Saturday, July 14, 2012

Mitt Happens

Poor Mitt Romney.  He just can’t help himself.  First he’s pro-choice, then he’s pro-life.  Next he bashes Ronald Reagan, only to turn around and praises him later.  He passes a mandated healthcare law as governor of Massachusetts which has a penalty that acts very much like a tax and recommends it as a model for a national healthcare policy, then, when it becomes the blueprint for President Obama’s healthcare law, he reverses himself and promises to repeal it if elected president.  Pick an issue and, more than likely, Romney has had at least two opinions about it.  The only consistency about Mitt Romney has been his inconsistency.  Next to his stances, the weather in Florida seems virtually static.

Well it now appears as though the former governor of the Bay State may have stepped in something a little too deep even for him to get out of.  And wouldn’t you know it has absolutely nothing to do with healthcare.  Seems as though there’s a little discrepancy about exactly when Mittens resigned from Bain Capital.  He has steadfastly said he left the company in February 1999 to concentrate on the 2002 Winter Olympics; however, SEC filings have revealed he had some sort of role with the company up to and including 2002.

According to a story in The Huffington Post, “SEC files include at least six instances of Romney signing documents after February 1999, proving -- unless the signatures were forged -- that his claim to not have ‘been involved in the operations of any Bain Capital entity in any way’ is wrong.”

This is no mere “you say tomato, I say tomahto, you say tax, I say penalty” semantics lesson.  The Romney campaign has been both precise and oddly consistent with its message regarding the timeline of his Bain Capital days.

“Mr. Romney retired from Bain Capital on February 11, 1999 to head the Salt Lake Organizing Committee. Since February 11, 1999, Mr. Romney has not had any active role with any Bain Capital entity and has not been involved in the operations of any Bain Capital entity in any way.”

Note, the Romney campaign could’ve chosen to say, “While Mr. Romney decided to step down from his day to day activities at Bain Capital to concentrate on the 2002 Winter Olympics, he did stay on with the firm in an advisory role; hence his signature might appear on certain SEC filings.  However, Mr. Romney was not running Bain Capital or any of its subsidiaries during this time.”  

But that’s not what they said.  Let’s be clear here; the term active role is not open for interpretation.  However much the Romney camp wishes to spin this, the idea that someone could “retire” from a company, have no “active role” with said company, yet have his signatures show up in SEC filings after the date he was supposed to have retired isn’t a simple case of making an honest mistake or failing to understand the context of a prepared statement.  It is a flat out lie.  Period.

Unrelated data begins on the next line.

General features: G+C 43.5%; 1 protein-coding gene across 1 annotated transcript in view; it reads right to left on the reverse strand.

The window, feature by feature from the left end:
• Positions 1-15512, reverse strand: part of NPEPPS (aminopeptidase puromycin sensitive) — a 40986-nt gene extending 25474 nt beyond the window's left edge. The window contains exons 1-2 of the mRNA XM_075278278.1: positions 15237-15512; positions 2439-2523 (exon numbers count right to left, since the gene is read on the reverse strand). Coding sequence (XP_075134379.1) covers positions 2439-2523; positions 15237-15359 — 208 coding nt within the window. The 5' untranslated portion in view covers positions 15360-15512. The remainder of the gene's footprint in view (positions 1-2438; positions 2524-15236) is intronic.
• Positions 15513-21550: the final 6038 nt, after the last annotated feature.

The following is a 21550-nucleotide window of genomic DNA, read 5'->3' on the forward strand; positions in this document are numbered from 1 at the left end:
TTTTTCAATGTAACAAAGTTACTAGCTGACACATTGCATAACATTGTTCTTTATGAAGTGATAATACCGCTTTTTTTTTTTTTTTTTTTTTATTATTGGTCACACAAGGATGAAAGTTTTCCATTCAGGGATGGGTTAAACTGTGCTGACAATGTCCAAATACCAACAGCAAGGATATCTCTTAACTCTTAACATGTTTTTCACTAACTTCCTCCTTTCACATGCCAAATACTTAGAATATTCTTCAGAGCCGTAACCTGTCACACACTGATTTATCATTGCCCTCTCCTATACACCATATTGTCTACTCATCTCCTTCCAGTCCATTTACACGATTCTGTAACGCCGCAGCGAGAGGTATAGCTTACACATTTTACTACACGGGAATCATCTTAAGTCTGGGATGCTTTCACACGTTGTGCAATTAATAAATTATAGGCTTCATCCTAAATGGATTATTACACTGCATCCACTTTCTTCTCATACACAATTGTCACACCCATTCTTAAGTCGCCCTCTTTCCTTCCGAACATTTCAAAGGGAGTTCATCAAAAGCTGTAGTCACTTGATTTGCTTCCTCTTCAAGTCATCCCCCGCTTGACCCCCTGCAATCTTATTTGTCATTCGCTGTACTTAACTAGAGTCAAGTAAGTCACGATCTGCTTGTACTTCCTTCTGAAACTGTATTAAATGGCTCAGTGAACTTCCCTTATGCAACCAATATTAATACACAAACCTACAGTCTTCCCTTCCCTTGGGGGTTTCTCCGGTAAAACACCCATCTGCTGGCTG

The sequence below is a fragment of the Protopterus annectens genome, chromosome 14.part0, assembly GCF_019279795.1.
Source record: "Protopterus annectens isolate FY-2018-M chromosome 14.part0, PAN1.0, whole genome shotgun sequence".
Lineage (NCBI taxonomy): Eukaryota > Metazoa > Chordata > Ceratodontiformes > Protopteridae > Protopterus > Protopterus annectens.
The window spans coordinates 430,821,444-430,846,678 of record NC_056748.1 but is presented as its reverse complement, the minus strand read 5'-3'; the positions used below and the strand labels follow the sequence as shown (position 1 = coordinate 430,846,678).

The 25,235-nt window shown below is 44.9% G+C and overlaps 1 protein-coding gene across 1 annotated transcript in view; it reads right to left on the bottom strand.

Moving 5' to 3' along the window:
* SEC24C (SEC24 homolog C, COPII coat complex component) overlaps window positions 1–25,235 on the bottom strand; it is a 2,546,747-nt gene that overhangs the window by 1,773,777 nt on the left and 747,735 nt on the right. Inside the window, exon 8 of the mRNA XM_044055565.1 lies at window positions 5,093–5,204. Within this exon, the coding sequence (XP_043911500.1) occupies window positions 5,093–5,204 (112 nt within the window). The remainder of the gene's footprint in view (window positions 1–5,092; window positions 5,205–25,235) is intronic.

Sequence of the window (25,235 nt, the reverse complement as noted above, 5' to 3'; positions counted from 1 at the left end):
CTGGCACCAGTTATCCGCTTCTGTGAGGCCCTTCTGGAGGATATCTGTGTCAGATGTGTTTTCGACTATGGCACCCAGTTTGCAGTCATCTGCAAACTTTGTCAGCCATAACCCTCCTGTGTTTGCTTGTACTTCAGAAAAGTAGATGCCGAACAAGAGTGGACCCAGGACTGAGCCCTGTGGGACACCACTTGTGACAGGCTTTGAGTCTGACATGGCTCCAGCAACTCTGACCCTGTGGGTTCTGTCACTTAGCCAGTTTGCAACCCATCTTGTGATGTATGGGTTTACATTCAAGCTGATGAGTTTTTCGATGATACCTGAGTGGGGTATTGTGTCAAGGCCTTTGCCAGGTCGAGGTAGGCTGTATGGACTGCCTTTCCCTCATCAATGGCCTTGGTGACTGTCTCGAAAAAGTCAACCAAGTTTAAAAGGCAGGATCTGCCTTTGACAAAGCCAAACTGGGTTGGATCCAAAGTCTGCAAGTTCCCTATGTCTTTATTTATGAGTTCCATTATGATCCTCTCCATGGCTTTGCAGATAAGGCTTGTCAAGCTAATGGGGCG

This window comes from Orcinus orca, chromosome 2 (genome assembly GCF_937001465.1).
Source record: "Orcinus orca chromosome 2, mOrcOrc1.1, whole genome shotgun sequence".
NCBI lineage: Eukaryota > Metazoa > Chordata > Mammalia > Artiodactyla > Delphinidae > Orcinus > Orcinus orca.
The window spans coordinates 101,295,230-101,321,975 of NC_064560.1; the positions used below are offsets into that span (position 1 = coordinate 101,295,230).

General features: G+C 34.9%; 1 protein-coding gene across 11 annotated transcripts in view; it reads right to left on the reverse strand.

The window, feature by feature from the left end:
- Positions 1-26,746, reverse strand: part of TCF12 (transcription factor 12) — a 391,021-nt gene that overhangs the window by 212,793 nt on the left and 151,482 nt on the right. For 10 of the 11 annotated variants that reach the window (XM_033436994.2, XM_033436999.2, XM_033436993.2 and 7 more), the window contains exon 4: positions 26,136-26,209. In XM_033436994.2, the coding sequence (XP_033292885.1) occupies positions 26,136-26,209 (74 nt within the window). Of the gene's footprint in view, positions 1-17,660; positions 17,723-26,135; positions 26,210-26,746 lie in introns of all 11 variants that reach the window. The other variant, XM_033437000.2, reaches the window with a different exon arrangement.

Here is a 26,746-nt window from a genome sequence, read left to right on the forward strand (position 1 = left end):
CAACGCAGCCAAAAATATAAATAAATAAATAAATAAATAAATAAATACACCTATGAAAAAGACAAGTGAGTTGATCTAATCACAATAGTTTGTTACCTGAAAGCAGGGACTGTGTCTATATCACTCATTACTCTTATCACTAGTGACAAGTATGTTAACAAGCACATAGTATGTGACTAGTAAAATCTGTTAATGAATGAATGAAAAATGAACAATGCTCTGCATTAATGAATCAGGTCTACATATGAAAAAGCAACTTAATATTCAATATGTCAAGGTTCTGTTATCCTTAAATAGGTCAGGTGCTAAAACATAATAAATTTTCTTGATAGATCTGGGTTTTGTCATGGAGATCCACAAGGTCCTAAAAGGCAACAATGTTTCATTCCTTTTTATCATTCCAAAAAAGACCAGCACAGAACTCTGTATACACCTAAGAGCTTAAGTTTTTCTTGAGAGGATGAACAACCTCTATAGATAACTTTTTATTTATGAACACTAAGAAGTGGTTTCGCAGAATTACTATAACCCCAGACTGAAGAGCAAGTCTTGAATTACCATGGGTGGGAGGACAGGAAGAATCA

The response from the Romney campaign to the SEC filings has been lame to say the least.  “He [Romney] did not participate in the investment or management decisions on any of these or any other investments during this period, as has been said repeatedly by Bain Capital and as was unanimously determined by the bipartisan Massachusetts ballot commission in 2002.”

Unfortunately for Romney that isn’t the case.  Stories in both The Boston Globe and The Boston Herald contradict the above statement and Romney’s own 2002 disclosure statement which listed him as “Executive” of Bain Capital contradicts his 2001 disclosure statement in which he listed himself as the former executive of the company.  Normally the term former executive would follow the term executive.  Not so in Romney land, where up is down and a penalty is a tax, unless you’re in Massachusetts, where it’s only a penalty.

Why the insistence that Romney quit Bain in 1999?  Simple.  Because most of the outsourcing that occurred at the company happened after 1999, that's why.  If Romney had no involvement with Bain Capital during the years in question, then he can't be accused of being an outsourcer, which takes away a huge part of the Obama attack plan against him. 

While perjury charges are out of the question – the statute of limitations has run out – it’s clear that this latest fiasco will garner considerable attention from the voters, and deservedly so.  You don’t get to change your position on matters of legality and then have the audacity to accuse your opponent of “lying” about you.

The real villain here isn’t the Obama Administration.  If Mitt Romney wants to point the finger at someone, he can start by looking in the mirror; next he can look at his campaign staff who, thus far, have proven about as competent at running a campaign as the Three Stooges fixing the plumbing in your house.  Thanks to them, instead of talking about the economy for the last two and a half weeks, the used-car salesman from hell has been busy explaining the difference between a tax and a penalty and, now, apparently the difference between running a company and being an advisor. 

The latter explanation may well end up proving to be his Waterloo.


1 comment:

David Marsilia said...

Semantics in politics and imprecise time-lines... what next?